Abarim Publications' online Biblical Greek Dictionary
The verb βραβευω (brabeuo) means to act as an umpire or to bestow a prize or award (or commendation). Originally a sport's term; in modern Greek the noun βραβειο (brabeio) means award or prize (as in Nobel Prize: Βραβειο Νομπελ, Brabeio Nompel). In the New Testament, this verb occurs in Colossians 3:15 only.
It's not at all clear where our verb may have come from, but it's generally considered to be pre-Greek, and that brings our attention to the Semitic language basin (the Phoenicians were celebrated trading partners of the pre-Greek tribes, and gave them their Hebrew alphabet to adapt, along with some helpful phrases to boot up their wisdom tradition; see our daring article on the link between Greek and Hebrew). That in turn inclines our attentions to the term בריבי (b'rabbi), which describes a membership to a rabbinic school of thought; and a ραββι (rabbi) back then was not a "religious" teacher but rather an eminent expert in all things pertaining to wisdom and skill (what today we would call an engineer or doctor or scholar).
The link between expert and umpire is of course wholly natural and obvious, but perhaps accidental, yet even though these words may technically have nothing to do with each other, this association may have helped a case of convergent evolution. But whatever the pedigree, from our verb βραβευω (brabeuo), to act as umpire, come the following derivations:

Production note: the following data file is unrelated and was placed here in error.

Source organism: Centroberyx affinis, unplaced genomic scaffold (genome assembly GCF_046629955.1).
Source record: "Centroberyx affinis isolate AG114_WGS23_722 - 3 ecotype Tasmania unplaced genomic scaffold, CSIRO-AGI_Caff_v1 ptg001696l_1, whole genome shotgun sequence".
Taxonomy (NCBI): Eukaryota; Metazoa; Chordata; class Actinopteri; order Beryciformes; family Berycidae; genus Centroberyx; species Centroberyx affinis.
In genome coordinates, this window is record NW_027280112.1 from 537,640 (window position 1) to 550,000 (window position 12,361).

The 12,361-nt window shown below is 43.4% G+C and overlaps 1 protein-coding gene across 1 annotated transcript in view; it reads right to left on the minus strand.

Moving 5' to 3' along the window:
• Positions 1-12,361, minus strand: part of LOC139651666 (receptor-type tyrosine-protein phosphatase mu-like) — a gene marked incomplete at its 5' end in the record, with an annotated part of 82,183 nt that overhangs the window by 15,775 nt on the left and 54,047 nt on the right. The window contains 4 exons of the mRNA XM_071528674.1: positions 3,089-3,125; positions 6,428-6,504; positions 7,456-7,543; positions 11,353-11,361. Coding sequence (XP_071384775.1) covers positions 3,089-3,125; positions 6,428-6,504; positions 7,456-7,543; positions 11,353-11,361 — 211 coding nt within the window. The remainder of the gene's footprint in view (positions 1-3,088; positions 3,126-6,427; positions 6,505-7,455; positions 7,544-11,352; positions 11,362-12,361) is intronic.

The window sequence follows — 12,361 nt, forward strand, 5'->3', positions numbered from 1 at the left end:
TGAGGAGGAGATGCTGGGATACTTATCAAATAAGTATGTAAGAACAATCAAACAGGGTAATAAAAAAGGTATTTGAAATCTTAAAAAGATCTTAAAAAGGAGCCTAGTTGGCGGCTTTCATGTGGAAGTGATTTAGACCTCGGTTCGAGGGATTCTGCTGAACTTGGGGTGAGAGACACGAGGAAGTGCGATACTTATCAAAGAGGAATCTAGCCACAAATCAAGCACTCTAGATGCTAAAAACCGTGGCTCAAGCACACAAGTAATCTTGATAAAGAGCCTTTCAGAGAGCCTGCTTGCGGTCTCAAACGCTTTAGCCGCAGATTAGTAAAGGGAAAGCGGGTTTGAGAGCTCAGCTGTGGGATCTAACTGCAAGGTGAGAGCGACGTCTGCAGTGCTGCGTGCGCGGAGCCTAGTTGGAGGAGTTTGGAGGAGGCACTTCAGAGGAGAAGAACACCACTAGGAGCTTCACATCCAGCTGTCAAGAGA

- The noun βραβειον (brabeion), which describes a prize assigned to someone whose superior expertise among peers was recognized by a broadly respected scholar or wizard or umpire (1 Corinthians 9:24 and Philippians 3:14 only). Specifically, this noun described a prize obtained in a sports competition, which demonstrates that where Jews aimed to excel intellectually, the Greeks were more into the celebration of physical (animal) powers (Psalm 73:22, Ecclesiastes 3:18, 2 Peter 2:12, Jude 1:10). This, of course, resulted in the most potent combination the world has ever seen: see for how the Naked Apes and Wimpy Wolves built he modern world, our article on the noun κυων (kuon), dog.
- Together with the preposition κατα (kata), meaning down or against: the verb καταβραβευω (katabrabeuo), meaning to umpire against, or to award a prize to the other guy (whether deserved or not). This relatively rare verb differs in sentiment from the parent in that the parent looks positively for expertise, whereas our verb καταβραβευω (katabrabeuo) looks negatively and aims to disadvantage or deprive. This wholly unpleasant verb occurs in the New Testament in Colossians 2:18 only.